Use this URL to cite or link to this record in EThOS: https://ethos.bl.uk/OrderDetails.do?uin=uk.bl.ethos.779494
Title: A passion for pots : the W.A. Ismay Collection and the British Studio Pottery Movement, 1955-2001
Author: Walsh, Helen
ISNI:       0000 0004 7965 1905
Awarding Body: Manchester Metropolitan University
Current Institution: Manchester Metropolitan University
Date of Award: 2017
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Abstract:
This thesis examines the role and impact of collectors and collections of post-war British studio pottery, focusing on the prolific collector W.A. Ismay M.B.E. (1910-2001). Published research about the role collectors held in the British studio pottery movement is sparse and of varying quality, ranging from amateur writing to strong critical studies. Ismay was active at the centre of the studio pottery world for more than 40 years and his first-hand experience offers new information that contributes to this gap in knowledge. Whilst creating his collection of pots, Ismay also assembled a vast archive of supporting documentation, which, along with testimony of those that knew Ismay, was the primary source for this research. Ismay's archive is unique in its coverage, containing the correspondence he exchanged with a wide range of contacts (from potters, to collectors, to curators); research for his own writing on the subject and documentation on all aspects of his purchases (receipts, price lists, photographs of exhibitions, potters' workshops and more). The archive provides new insights into Ismay's early life, allowing understanding of how crucial this period was in enabling him to develop the knowledge and transferrable skills necessary to complete his rapid rise to prominence as a collector of British studio pottery. Ismay's archive reveals how his significant early acquisitions helped to raise his profile, cementing his position and facilitating important, longlasting and mutually beneficial relationships. He offers a well-documented example of the valuable contribution collectors made to the British studio pottery movement, financially and emotionally. Ismay's hard-fought battle to both keep his collection intact and secure its legacy provides insight into some of the issues public museums and galleries face when dealing with large bequests during times of economic, cultural and political uncertainty. The significance of this research lies in the attention it draws to a rich and unstudied archive and collection that offer a wealth of opportunities for uncovering new knowledge about the British studio pottery movement.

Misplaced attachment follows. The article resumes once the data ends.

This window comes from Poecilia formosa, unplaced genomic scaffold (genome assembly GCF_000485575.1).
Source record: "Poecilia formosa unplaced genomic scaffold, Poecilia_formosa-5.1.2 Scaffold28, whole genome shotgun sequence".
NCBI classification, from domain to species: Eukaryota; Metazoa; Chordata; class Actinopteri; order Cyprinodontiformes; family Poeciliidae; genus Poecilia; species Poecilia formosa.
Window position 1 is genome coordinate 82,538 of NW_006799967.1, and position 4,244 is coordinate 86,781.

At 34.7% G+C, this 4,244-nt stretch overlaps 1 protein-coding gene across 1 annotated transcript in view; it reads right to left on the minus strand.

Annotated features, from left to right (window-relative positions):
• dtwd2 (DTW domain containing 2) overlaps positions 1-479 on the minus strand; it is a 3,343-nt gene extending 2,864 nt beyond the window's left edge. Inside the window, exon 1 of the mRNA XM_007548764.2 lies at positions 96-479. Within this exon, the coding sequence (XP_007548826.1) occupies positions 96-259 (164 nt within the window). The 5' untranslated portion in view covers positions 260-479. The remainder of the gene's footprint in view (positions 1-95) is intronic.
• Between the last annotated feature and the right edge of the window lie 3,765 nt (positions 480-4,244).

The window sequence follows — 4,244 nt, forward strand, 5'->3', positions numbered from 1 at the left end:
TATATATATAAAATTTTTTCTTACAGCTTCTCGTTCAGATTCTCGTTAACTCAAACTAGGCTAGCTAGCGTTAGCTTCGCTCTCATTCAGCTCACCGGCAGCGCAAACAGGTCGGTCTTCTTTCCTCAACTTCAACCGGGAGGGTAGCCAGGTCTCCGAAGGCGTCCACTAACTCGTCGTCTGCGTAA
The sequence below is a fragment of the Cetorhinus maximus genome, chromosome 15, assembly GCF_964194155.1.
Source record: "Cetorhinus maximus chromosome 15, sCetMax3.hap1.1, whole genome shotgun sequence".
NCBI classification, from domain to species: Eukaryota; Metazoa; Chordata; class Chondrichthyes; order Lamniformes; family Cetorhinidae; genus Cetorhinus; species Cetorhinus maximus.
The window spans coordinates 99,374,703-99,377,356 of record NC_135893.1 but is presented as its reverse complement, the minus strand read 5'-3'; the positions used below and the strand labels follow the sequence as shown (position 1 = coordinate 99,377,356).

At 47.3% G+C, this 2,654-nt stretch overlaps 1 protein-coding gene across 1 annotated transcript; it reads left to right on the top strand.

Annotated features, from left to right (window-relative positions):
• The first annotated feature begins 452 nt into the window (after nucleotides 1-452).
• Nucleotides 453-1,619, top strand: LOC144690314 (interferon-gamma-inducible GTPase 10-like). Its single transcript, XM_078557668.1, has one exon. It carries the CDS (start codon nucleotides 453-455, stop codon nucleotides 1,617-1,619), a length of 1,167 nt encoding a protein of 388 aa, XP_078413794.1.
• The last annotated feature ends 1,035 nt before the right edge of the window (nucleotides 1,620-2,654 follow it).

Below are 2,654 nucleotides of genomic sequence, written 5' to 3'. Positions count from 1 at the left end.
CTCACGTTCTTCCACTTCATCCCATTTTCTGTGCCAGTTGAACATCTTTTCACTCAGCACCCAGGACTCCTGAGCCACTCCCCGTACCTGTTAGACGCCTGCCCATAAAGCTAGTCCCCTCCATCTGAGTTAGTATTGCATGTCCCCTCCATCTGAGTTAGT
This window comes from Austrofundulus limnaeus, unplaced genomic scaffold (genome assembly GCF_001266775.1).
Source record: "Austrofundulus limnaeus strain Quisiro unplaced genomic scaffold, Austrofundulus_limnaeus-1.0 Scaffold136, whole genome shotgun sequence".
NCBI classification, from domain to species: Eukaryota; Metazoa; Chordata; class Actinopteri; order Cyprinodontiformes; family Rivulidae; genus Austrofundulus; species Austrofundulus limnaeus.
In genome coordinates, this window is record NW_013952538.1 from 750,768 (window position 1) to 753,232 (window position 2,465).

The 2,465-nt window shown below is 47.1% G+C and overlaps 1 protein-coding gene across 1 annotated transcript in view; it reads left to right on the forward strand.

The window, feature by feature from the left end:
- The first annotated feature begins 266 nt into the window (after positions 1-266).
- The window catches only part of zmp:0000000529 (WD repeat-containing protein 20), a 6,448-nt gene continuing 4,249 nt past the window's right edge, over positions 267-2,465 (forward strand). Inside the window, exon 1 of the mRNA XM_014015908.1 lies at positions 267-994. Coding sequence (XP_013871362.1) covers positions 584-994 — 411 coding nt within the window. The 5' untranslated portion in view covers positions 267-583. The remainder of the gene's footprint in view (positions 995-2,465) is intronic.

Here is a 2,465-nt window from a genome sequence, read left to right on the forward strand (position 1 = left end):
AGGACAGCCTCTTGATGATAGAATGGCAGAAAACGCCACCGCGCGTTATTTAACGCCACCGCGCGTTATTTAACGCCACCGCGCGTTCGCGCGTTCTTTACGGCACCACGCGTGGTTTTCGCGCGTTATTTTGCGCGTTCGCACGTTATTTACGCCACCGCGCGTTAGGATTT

Supervisor: Not available Sponsor: Not available
Qualification Name: Thesis (Ph.D.) Qualification Level: Doctoral
EThOS ID: uk.bl.ethos.779494  DOI: Not available
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